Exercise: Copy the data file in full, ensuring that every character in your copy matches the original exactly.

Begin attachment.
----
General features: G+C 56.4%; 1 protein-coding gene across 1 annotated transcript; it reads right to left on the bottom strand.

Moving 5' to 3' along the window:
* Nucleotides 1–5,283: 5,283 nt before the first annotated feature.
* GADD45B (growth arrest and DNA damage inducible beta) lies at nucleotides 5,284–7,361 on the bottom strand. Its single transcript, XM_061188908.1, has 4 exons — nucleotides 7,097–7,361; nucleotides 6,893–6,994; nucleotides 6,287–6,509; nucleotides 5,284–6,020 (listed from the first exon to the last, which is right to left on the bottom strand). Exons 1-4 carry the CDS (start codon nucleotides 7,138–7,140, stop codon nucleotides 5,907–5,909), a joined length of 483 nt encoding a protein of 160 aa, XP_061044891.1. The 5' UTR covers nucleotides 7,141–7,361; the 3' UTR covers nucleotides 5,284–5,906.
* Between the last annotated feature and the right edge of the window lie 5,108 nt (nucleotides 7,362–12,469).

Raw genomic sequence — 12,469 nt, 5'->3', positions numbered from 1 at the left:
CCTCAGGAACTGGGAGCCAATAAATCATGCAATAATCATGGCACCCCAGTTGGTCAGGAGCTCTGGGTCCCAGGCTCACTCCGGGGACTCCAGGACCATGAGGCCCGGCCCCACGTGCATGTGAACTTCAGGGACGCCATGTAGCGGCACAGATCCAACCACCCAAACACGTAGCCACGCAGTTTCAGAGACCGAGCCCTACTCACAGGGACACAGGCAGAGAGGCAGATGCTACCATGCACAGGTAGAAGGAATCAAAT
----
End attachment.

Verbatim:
General features: G+C 56.4%; 1 protein-coding gene across 1 annotated transcript; it reads right to left on the bottom strand.

Moving 5' to 3' along the window:
* Nucleotides 1–5,283: 5,283 nt before the first annotated feature.
* GADD45B (growth arrest and DNA damage inducible beta) lies at nucleotides 5,284–7,361 on the bottom strand. Its single transcript, XM_061188908.1, has 4 exons — nucleotides 7,097–7,361; nucleotides 6,893–6,994; nucleotides 6,287–6,509; nucleotides 5,284–6,020 (listed from the first exon to the last, which is right to left on the bottom strand). Exons 1-4 carry the CDS (start codon nucleotides 7,138–7,140, stop codon nucleotides 5,907–5,909), a joined length of 483 nt encoding a protein of 160 aa, XP_061044891.1. The 5' UTR covers nucleotides 7,141–7,361; the 3' UTR covers nucleotides 5,284–5,906.
* Between the last annotated feature and the right edge of the window lie 5,108 nt (nucleotides 7,362–12,469).

Raw genomic sequence — 12,469 nt, 5'->3', positions numbered from 1 at the left:
CCTCAGGAACTGGGAGCCAATAAATCATGCAATAATCATGGCACCCCAGTTGGTCAGGAGCTCTGGGTCCCAGGCTCACTCCGGGGACTCCAGGACCATGAGGCCCGGCCCCACGTGCATGTGAACTTCAGGGACGCCATGTAGCGGCACAGATCCAACCACCCAAACACGTAGCCACGCAGTTTCAGAGACCGAGCCCTACTCACAGGGACACAGGCAGAGAGGCAGATGCTACCATGCACAGGTAGAAGGAATCAAAT